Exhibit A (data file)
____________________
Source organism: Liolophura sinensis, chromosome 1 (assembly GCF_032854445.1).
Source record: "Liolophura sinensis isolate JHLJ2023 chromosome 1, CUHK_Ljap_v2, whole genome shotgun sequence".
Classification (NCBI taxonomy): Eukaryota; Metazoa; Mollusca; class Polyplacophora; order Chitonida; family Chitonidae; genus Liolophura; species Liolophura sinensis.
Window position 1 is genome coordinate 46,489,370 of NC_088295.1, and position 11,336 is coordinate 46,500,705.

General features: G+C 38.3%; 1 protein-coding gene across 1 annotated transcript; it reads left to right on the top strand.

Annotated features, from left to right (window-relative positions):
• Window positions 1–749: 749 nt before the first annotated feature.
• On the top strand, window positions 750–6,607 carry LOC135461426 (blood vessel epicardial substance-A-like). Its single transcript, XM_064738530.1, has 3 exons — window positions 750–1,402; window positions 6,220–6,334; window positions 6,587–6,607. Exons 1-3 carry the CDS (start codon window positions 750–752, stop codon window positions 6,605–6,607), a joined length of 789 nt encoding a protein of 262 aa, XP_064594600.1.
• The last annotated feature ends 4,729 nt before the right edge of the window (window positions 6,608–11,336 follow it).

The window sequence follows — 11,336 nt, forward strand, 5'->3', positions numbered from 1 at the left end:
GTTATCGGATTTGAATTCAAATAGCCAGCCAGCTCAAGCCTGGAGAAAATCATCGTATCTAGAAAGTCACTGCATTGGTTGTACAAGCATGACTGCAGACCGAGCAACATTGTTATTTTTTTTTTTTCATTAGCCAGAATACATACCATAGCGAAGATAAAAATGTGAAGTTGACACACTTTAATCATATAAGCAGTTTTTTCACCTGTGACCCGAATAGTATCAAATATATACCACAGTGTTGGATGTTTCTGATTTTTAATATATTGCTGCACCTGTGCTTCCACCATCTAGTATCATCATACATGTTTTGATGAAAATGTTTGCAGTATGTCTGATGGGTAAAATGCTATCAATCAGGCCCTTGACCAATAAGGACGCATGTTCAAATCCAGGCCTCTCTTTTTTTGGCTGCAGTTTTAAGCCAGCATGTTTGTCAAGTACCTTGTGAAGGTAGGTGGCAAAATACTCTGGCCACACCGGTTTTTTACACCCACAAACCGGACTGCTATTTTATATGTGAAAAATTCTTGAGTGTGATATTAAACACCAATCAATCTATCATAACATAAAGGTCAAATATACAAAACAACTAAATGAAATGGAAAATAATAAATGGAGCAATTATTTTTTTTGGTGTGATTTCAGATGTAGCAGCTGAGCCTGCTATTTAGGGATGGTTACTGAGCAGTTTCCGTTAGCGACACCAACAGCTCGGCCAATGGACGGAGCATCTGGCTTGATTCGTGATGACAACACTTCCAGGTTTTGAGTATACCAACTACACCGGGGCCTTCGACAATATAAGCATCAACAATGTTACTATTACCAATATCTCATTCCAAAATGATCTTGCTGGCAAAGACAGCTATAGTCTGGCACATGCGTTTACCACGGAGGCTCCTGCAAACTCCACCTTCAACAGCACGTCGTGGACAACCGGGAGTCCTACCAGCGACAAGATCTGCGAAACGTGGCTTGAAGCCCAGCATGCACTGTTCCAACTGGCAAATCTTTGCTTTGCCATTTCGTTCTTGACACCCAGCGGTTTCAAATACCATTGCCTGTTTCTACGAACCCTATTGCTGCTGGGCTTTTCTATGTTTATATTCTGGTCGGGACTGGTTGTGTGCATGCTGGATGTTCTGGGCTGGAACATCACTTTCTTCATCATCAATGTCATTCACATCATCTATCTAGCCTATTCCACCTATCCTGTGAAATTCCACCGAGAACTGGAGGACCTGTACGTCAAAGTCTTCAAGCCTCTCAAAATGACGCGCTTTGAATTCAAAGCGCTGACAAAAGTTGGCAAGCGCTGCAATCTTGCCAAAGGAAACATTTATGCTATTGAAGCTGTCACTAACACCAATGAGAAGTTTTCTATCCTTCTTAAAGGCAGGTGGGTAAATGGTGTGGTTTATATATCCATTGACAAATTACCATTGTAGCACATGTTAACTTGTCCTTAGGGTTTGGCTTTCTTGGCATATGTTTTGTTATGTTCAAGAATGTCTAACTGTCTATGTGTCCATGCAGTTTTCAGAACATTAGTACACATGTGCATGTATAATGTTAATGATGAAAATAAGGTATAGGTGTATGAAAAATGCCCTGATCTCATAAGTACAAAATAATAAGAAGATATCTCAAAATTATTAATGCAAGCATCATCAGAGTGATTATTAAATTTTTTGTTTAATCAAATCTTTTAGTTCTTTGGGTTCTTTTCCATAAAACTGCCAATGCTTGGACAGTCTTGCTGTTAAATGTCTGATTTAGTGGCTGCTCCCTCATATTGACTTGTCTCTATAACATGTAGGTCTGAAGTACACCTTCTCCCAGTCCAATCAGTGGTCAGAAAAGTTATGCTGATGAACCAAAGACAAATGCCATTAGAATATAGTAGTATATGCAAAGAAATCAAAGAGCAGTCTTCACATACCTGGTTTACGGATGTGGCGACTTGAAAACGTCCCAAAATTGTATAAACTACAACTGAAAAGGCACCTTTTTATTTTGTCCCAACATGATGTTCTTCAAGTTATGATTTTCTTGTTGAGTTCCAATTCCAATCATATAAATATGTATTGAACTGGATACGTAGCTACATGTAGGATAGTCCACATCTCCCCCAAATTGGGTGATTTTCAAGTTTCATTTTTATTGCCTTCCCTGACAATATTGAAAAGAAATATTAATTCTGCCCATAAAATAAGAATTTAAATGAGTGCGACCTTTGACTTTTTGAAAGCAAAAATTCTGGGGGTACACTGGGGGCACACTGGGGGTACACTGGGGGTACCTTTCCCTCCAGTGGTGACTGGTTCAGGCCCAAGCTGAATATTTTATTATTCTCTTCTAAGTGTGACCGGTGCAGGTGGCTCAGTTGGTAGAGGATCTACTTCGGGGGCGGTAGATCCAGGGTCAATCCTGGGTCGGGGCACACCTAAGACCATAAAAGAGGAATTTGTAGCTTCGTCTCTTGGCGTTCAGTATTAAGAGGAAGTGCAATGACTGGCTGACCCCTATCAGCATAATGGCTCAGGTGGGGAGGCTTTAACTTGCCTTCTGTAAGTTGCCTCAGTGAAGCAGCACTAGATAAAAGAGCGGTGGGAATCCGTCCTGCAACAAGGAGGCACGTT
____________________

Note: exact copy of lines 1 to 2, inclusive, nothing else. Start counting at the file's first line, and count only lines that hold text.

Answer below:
Source organism: Liolophura sinensis, chromosome 1 (assembly GCF_032854445.1).
Source record: "Liolophura sinensis isolate JHLJ2023 chromosome 1, CUHK_Ljap_v2, whole genome shotgun sequence".